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UN verdict on East Timor
Sian Powell, Jakarta correspondent
The Australian, January 19, 2006
THE Indonesian military used starvation as a weapon to exterminate the East Timorese, according to a UN report documenting the deaths of as many as 180,000 civilians at the hands of the occupying forces.
The 2500-page report, obtained by The Australian, has been suppressed for months by the East Timorese Government and will infuriate Indonesia, which has punished only a handful of soldiers for the murders, assaults and rapes that occurred during its 24 years of occupation.
Napalm and chemical weapons, which poisoned the food and water supply, were used by Indonesian soldiers against the East Timorese in the brutal invasion and annexation of the half-island to Australia's north, according to the Commission for Reception, Truth and Reconciliation report.
The violence culminated in the 1999 reprisals for the independence vote, when the Indonesian military and its militia proxies rampaged through East Timor, killing as many as 1500 people and destroying most of the towns.
The report blames the Indonesian government and the security forces for the deaths of as many as 183,000 civilians, more than 90per cent of whom died from hunger and illness.http://www.yale.edu/gsp/east_timor/unverdict.html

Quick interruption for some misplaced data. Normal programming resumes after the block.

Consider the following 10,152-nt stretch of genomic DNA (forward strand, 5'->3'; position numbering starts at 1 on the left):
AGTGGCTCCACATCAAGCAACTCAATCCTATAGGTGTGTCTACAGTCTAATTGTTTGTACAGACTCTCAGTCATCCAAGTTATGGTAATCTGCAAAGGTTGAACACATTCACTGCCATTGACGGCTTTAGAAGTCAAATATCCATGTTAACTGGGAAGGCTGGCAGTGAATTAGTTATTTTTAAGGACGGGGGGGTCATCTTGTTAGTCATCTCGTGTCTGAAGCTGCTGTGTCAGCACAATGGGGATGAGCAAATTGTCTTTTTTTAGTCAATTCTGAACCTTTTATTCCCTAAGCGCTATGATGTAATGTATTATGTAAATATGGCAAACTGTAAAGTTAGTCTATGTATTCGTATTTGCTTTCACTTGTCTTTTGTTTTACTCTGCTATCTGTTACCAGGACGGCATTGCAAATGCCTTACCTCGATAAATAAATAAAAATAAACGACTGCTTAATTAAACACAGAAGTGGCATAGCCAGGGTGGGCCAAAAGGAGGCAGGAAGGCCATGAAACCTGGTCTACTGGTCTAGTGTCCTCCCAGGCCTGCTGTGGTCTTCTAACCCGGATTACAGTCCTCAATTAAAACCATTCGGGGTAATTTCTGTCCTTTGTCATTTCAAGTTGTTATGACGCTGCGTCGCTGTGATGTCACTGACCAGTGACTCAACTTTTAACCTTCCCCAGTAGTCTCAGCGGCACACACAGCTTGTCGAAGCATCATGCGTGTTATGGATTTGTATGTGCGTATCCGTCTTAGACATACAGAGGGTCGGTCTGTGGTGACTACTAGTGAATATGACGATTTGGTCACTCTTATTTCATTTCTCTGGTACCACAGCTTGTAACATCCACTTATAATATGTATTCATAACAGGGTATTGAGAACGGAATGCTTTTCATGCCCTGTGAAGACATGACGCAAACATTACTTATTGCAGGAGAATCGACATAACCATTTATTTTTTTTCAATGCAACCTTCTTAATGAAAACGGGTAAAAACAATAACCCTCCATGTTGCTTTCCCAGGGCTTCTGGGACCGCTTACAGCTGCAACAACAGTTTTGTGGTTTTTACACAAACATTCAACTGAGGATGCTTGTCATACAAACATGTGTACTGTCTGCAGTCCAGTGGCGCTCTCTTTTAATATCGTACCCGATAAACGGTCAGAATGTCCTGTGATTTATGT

UN verdict on East Timor
REMOTE WEST TIMOR (CNN) -- Maria's labored breath echoes within the walls of her family's mud hut. Her tiny, bony hands open and close in slow claw-like motions.
She's 15 months old, but weighs just 10 pounds -- one of countless children under the age of 5 facing severe malnutrition in Indonesia's West Timor. A typical infant weighs about 24 pounds at 15 months.
"Maria sleeps most of the time. Sometimes she cries but not often," her 25-year-old mother Adolphina Fao says softly.V
Maria is fighting to live, wasting away in her remote village where aid officials say climate change has brought on a severe drought in recent years. It's nearly impossible for residents to live off the land like they have for generations.
"It's hard to feed her," her mother says. "Some are good days, some are bad. Sometimes she eats a whole plate, sometimes nothing."
As Fao speaks, she spoons glutinous rice into Maria's tiny mouth. The baby spits out most of it.
Aid officials say Maria is one example of a chronic crisis that has been worsening in West Timor, the Indonesian portion of the island of Timor that is home to about 1.5 million people.
According to a joint survey by aid groups Church World Service, Helen Keller International and CARE, more than 50 percent of children under 5 in West Timor are suffering from malnutrition. In some areas it's as high as 70 percent -- a higher percentage than areas of Africa.
Of those, nearly 1 in every 10 children suffer from acute malnutrition, meaning they are near death, according to organizers. The study also found that 61 percent of the children suffer from stunted growth.
"Stunting is the result of extended periods of inadequate food intake, poor dietary quality, increased morbidity or a combination of these factors," the study says. "This finding indicates that the diet has been very poor quality for a very long time."REMOTE WEST TIMOR (CNN) -- Maria's labored breath echoes within the walls of her... more